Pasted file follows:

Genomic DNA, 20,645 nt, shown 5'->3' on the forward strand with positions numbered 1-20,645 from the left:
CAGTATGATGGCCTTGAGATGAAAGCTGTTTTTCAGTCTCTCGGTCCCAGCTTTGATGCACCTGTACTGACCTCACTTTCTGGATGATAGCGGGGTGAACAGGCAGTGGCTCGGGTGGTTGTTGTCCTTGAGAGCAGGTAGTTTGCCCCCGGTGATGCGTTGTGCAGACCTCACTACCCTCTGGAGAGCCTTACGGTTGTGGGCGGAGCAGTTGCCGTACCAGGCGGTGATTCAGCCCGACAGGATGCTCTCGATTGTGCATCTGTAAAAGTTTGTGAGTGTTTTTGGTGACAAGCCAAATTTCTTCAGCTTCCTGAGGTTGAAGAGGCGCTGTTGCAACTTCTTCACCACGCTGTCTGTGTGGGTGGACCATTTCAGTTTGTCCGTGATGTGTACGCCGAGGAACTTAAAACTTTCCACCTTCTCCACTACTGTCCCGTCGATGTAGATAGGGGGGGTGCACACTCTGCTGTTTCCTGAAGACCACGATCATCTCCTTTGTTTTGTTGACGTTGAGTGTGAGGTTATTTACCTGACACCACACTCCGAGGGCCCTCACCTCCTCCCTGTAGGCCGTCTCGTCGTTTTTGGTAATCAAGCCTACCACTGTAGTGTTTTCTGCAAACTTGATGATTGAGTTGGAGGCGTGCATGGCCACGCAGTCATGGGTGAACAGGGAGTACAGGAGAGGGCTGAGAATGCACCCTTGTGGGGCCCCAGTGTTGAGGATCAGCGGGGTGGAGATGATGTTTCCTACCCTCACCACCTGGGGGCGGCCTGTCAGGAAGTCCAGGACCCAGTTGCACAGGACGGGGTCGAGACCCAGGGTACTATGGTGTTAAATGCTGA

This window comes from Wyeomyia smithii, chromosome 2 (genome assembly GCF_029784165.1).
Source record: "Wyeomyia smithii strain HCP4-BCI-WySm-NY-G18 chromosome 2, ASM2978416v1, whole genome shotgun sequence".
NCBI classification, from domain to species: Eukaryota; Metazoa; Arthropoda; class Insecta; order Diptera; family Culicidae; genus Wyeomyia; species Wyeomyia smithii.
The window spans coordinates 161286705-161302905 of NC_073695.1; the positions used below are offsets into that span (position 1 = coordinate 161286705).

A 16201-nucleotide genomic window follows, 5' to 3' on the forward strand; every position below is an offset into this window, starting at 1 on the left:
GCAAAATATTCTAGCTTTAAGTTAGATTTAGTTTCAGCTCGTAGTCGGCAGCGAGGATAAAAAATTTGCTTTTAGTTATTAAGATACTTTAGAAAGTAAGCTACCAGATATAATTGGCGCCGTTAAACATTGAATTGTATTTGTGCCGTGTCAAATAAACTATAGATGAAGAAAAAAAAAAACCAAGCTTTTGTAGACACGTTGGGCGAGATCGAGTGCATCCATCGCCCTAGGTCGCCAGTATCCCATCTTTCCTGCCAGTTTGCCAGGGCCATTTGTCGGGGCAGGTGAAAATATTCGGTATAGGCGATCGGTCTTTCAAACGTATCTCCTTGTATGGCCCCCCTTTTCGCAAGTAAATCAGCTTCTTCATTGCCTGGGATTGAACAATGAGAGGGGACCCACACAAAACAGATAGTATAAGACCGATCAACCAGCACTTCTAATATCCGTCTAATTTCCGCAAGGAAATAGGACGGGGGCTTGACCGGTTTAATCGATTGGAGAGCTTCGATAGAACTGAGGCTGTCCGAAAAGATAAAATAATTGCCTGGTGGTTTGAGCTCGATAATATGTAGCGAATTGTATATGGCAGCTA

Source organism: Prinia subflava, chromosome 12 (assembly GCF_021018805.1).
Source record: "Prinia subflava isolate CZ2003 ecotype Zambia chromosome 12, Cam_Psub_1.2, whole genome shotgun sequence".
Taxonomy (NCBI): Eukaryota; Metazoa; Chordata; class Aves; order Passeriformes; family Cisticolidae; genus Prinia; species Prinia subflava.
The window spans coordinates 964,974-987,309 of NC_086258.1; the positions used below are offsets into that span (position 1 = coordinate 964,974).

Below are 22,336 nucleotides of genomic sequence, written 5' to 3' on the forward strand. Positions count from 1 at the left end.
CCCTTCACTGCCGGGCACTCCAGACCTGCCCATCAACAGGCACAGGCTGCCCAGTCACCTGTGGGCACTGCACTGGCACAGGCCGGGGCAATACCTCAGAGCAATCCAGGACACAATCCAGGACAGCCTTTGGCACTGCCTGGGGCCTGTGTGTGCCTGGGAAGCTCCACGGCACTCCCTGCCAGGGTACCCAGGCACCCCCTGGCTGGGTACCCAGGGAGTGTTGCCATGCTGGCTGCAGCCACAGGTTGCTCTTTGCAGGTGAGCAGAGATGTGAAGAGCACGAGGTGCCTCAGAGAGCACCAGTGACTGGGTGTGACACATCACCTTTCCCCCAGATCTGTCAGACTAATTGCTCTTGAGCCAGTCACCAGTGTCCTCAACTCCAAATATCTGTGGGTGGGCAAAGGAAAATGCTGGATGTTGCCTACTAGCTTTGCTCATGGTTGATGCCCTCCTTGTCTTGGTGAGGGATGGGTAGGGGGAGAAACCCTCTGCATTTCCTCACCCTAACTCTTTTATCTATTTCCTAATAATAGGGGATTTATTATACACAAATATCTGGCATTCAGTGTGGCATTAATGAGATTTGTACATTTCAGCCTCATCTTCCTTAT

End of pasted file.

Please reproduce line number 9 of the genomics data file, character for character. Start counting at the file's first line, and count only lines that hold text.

Source organism: Prinia subflava, chromosome 12 (assembly GCF_021018805.1).